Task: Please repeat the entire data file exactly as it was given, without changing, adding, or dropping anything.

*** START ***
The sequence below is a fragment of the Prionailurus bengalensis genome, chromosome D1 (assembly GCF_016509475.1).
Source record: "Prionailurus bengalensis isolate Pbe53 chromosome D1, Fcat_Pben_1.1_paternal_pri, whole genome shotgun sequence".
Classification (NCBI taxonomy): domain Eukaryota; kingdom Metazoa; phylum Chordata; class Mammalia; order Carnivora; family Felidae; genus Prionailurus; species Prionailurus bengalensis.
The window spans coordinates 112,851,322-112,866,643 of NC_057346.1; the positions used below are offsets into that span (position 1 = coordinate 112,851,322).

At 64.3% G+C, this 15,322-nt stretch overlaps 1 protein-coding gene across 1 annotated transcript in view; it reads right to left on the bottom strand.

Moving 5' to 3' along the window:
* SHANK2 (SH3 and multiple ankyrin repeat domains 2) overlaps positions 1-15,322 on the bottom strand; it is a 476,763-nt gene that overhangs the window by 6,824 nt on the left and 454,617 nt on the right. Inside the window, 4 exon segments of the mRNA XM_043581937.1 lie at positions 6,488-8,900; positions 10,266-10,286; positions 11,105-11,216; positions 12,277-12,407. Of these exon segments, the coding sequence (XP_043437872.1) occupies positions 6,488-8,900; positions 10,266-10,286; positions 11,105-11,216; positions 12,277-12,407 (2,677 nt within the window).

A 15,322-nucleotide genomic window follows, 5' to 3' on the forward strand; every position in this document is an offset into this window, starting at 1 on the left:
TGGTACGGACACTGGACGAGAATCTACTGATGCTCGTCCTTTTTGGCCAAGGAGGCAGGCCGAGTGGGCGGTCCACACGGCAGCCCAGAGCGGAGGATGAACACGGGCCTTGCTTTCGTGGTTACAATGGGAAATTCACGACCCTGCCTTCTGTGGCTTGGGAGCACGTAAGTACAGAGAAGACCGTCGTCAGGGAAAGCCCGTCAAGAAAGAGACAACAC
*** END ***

The sequence below is a fragment of the Prionailurus bengalensis genome, chromosome D1 (assembly GCF_016509475.1).
Source record: "Prionailurus bengalensis isolate Pbe53 chromosome D1, Fcat_Pben_1.1_paternal_pri, whole genome shotgun sequence".
Classification (NCBI taxonomy): domain Eukaryota; kingdom Metazoa; phylum Chordata; class Mammalia; order Carnivora; family Felidae; genus Prionailurus; species Prionailurus bengalensis.
The window spans coordinates 112,851,322-112,866,643 of NC_057346.1; the positions used below are offsets into that span (position 1 = coordinate 112,851,322).

At 64.3% G+C, this 15,322-nt stretch overlaps 1 protein-coding gene across 1 annotated transcript in view; it reads right to left on the bottom strand.

Moving 5' to 3' along the window:
* SHANK2 (SH3 and multiple ankyrin repeat domains 2) overlaps positions 1-15,322 on the bottom strand; it is a 476,763-nt gene that overhangs the window by 6,824 nt on the left and 454,617 nt on the right. Inside the window, 4 exon segments of the mRNA XM_043581937.1 lie at positions 6,488-8,900; positions 10,266-10,286; positions 11,105-11,216; positions 12,277-12,407. Of these exon segments, the coding sequence (XP_043437872.1) occupies positions 6,488-8,900; positions 10,266-10,286; positions 11,105-11,216; positions 12,277-12,407 (2,677 nt within the window).

A 15,322-nucleotide genomic window follows, 5' to 3' on the forward strand; every position in this document is an offset into this window, starting at 1 on the left:
TGGTACGGACACTGGACGAGAATCTACTGATGCTCGTCCTTTTTGGCCAAGGAGGCAGGCCGAGTGGGCGGTCCACACGGCAGCCCAGAGCGGAGGATGAACACGGGCCTTGCTTTCGTGGTTACAATGGGAAATTCACGACCCTGCCTTCTGTGGCTTGGGAGCACGTAAGTACAGAGAAGACCGTCGTCAGGGAAAGCCCGTCAAGAAAGAGACAACAC